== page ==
The First Letter Home
I took a week off from the blog. I spent some time with family celebrating the life of my dear Auntie Wilma who passed away last month. Her memorial service was on 5 May, what wold have been the 71st anniversary of her marriage to my Uncle Warren.
A few years ago when I visited Wilma, she pulled a bag of letters Warren had written to his parents, my grandparents, during his service in the Navy in WWII. I organized the letters i chronological order in a binder. I believe the letter below is the first one he wrote home, telling his mother, father and his youngest sister, Babe, what his first full day in the navy was like.
July 8, 1942
Dear Mom, Dad, Babe
Russ and I are both well and enjoying ourselves her at the San Diego Naval Base. I hope this letter finds you all well. I guess you would be interested in what has taken place the last couple of days so I’ll try to let you in on it.
After Dad left the Federal Building we stood around until about 12:00 N. and then we got a 39¢ meal ticket for lunch. We were back at 1:00 P.M. and off again about 4:30 P.M. until 6:00 P.M. During this time we had dinner with Jeanne and Nat who were waiting for us when we came out at 4:30. The took some pictures of us.
About 7:00 P.M. we left the Federal Building on Santa Fe buses and went to Oakland where we boarded the Santa Fe train. We left about 8:00 P.M. We didn’t get much sleep last night on that darn train. It was bucking and rocking and pitching all night. I dressed about 5:00 A.M. this morning hand we had breakfast in Bakersfield about 6:00 A.M. After breakfast we left by bus and arrived in L.A. about 10:00 A.M. I sent you and Ida and Jeanne and Nat cards from the Railway Station which by the way is a very beautiful building. We had a good lunch there and left by Santa Fe and pulled into San Diego about 4:00 P.M. We were then sent directly to the Naval Base where we were assigned to our bunds, had chow, and took showers. The sun is about down now and they are just striking the flag. We are supposed to hit the hay now, I think, there is a black out here every night.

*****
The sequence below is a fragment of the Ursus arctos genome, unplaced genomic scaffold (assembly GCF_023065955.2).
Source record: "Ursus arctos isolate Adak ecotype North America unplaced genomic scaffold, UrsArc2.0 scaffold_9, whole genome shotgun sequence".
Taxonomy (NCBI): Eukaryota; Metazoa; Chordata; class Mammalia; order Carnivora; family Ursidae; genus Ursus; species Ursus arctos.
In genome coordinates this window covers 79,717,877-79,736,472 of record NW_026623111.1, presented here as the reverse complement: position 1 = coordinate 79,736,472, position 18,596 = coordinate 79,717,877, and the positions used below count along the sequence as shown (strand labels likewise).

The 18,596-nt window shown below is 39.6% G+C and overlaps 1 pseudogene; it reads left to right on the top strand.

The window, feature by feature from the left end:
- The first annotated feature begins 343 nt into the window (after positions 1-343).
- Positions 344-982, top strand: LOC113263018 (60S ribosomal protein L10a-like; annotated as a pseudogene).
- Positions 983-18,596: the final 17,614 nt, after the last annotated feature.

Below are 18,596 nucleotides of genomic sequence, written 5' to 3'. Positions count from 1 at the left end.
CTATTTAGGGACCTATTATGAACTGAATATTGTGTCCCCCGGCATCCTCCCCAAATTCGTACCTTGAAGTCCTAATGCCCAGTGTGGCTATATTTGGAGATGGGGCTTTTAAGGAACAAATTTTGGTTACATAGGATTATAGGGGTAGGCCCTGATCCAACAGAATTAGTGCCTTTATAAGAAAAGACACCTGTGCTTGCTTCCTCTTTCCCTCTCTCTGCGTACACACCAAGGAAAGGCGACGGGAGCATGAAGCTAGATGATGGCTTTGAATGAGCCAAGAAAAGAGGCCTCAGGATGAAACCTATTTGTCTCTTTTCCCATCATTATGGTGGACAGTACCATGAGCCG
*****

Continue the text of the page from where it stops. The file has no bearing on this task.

Well, I think I’ll close now. I can’t give you any return address now but I’ll write again in a few days and I think I can give it to you then.
Your loving son,
P.S. Say hullo to Geo. And Rose for me. Tell them I think I will like it here. I’ll write them as soon as I get their address.
I will follow up this post on Tuesday with a bit of strategy on analyzing the context of letters like this. Stay tuned.
 - Letter from Warren Hardy Brown to Mary Jane, Ira, and Iris Brown, dated 8 July 1942.
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Mary Kircher Roddy is a genealogist, writer and lecturer, always looking for the story. Her blog is a combination of the stories she has found and the tools she used to find them.